'Thrilling... The “dizzying” story of heart surgery is every bit as important as that of the nuclear, computer or rocket ages. And now it has been given the history it deserves' James McConnachie, Sunday Times
For thousands of years the human heart remained the deepest of mysteries; both home to the soul and an organ too complex to touch, let alone operate on. Then, in the late nineteenth century, medics began going where no one had dared go before.
In eleven landmark operations, Thomas Morris tells us stories of triumph, reckless bravery, swaggering arrogance, jealousy and rivalry, and incredible ingenuity, from the trail-blazing ‘blue baby’ procedure to the first human heart transplant. The Matter of the Heart gives us a view over the surgeon’s shoulder, showing us the heart’s inner workings and failings. It describes both a human story and a history of risk-taking that has ultimately saved millions of lives.
Thrilling ... Significant and often immersive… The “dizzying” story of heart surgery is every bit as important as that of the nuclear, computer or rocket ages. And now it has been given the history it deserves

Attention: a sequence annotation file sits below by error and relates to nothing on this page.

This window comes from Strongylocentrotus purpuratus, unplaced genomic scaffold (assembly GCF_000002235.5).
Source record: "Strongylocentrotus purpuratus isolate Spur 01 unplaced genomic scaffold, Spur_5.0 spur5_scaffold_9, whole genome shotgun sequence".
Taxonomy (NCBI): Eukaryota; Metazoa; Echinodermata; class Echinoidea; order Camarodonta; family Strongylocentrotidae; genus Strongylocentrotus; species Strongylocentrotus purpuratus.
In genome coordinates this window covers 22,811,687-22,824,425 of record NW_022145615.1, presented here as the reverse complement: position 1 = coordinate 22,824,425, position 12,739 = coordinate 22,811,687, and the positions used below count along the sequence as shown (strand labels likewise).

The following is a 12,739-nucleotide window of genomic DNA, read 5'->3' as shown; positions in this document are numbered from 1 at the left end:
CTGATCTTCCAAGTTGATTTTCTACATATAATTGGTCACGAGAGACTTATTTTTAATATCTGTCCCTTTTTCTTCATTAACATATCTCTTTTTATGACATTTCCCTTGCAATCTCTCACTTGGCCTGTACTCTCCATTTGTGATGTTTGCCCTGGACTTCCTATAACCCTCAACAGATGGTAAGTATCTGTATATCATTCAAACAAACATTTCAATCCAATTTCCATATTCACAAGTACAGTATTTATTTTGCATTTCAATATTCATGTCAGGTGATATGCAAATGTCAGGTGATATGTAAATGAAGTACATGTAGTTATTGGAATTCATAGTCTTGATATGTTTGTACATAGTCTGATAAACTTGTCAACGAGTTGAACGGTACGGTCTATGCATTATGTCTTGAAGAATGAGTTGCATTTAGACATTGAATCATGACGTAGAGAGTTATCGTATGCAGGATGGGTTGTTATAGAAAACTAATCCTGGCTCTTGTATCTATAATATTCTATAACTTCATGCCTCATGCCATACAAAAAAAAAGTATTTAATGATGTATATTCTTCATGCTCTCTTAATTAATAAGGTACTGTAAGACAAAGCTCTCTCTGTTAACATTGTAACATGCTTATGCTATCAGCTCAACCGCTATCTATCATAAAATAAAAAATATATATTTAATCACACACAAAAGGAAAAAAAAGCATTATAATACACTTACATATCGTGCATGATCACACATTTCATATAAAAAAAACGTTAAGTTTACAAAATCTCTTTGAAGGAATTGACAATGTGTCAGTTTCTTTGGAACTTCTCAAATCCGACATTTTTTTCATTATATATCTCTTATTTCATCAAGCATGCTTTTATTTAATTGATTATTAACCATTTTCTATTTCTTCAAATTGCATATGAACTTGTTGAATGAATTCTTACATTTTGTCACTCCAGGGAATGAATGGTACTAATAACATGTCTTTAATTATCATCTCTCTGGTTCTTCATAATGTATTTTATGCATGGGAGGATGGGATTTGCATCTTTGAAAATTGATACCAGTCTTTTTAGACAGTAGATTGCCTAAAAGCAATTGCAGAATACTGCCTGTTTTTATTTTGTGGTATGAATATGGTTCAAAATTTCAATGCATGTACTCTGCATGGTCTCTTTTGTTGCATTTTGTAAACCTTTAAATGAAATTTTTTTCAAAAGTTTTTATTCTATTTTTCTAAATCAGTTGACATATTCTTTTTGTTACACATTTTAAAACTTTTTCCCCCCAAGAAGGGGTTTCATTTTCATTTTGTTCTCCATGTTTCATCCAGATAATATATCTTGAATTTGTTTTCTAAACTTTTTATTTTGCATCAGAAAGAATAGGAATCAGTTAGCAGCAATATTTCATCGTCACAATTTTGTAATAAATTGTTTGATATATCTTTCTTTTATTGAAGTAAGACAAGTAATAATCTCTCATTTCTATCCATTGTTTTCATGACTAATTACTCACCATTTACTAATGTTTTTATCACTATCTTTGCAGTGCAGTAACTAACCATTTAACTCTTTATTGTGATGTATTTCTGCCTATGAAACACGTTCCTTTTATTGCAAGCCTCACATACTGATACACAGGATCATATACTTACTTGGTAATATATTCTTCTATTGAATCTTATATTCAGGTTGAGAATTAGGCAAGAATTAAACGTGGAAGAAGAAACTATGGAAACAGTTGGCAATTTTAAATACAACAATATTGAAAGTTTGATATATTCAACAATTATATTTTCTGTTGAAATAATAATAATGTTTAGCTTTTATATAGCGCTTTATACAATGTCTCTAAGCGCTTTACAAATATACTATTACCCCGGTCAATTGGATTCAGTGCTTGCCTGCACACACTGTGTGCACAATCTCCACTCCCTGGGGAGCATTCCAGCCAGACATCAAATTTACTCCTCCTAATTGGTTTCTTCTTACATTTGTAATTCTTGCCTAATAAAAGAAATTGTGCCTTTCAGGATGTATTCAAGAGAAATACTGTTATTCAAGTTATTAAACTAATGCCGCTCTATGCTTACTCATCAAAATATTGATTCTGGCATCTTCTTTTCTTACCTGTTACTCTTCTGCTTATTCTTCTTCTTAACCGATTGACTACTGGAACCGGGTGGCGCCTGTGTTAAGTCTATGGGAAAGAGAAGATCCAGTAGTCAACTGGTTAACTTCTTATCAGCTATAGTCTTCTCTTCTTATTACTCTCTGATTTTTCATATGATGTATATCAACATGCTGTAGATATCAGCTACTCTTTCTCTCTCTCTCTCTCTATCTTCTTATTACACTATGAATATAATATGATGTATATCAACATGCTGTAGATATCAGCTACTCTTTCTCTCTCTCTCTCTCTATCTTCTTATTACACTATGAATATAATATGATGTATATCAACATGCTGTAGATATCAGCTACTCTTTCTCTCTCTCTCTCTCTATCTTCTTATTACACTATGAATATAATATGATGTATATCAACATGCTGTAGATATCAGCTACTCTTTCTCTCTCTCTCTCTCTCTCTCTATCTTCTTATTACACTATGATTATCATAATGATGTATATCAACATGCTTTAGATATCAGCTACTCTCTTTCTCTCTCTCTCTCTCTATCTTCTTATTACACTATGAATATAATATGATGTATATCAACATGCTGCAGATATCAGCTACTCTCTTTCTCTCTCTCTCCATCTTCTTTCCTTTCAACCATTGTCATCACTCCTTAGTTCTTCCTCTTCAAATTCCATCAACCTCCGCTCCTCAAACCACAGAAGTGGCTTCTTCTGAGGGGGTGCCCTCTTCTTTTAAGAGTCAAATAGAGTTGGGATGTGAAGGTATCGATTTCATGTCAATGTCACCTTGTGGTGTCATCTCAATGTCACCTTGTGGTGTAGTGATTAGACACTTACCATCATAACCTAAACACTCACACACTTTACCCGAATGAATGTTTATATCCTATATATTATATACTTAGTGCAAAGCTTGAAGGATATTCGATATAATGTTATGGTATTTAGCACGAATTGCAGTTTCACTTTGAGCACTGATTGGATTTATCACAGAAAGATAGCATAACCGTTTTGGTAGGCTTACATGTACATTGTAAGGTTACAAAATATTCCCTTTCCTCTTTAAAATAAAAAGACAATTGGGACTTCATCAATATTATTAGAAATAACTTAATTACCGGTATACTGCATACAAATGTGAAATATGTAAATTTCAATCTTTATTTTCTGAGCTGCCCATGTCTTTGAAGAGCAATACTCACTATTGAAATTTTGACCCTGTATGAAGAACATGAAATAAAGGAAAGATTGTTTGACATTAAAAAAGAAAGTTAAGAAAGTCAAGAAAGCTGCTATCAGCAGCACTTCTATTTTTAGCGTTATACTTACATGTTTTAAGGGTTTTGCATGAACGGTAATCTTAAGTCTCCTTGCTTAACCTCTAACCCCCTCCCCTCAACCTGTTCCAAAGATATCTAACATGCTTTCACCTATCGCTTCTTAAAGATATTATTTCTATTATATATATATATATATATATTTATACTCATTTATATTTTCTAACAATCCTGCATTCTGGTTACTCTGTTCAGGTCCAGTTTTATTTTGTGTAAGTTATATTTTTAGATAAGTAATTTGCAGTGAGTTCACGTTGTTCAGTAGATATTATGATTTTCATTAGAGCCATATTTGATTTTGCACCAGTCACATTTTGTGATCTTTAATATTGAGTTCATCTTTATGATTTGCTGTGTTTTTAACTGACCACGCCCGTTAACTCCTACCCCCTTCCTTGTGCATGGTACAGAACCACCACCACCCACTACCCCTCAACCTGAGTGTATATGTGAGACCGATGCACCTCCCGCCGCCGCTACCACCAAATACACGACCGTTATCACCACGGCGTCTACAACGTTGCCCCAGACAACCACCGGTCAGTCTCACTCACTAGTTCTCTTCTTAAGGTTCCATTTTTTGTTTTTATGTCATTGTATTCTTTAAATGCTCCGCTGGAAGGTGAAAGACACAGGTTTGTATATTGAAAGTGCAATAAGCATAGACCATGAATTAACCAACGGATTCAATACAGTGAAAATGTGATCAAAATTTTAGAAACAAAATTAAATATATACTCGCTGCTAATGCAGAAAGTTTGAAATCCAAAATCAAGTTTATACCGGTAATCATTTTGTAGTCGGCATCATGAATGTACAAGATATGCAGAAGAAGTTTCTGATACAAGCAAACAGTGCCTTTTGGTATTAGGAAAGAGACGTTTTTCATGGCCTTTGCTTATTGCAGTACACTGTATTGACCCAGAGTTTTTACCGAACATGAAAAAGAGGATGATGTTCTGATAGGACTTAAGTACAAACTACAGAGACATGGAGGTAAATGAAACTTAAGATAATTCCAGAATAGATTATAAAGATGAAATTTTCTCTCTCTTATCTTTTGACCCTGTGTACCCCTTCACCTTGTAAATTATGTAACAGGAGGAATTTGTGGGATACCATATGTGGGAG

The research that has gone into this book is simply staggering, and Morris has achieved much more than a history of heart operations… It is a study of human beings driven by Olympian ambition and bottomless curiosity. It is, in the end, a book about wonder. And a wonderful book.
Gripping... The Matter of the Heart details the breathtaking advances that have been made in the past 100 years.
Thomas Morris has written not a history of medical ideas about the heart, but a history of heart surgery... The stories come quickly: fluent, wry, admiring ... Morris has made something unique: a history less of people than of procedures, but lively, enthusiastic and brimming with detail ... anything but boring.
I recommend the book to all who are fascinated by the medical world...a thoroughly engaging history.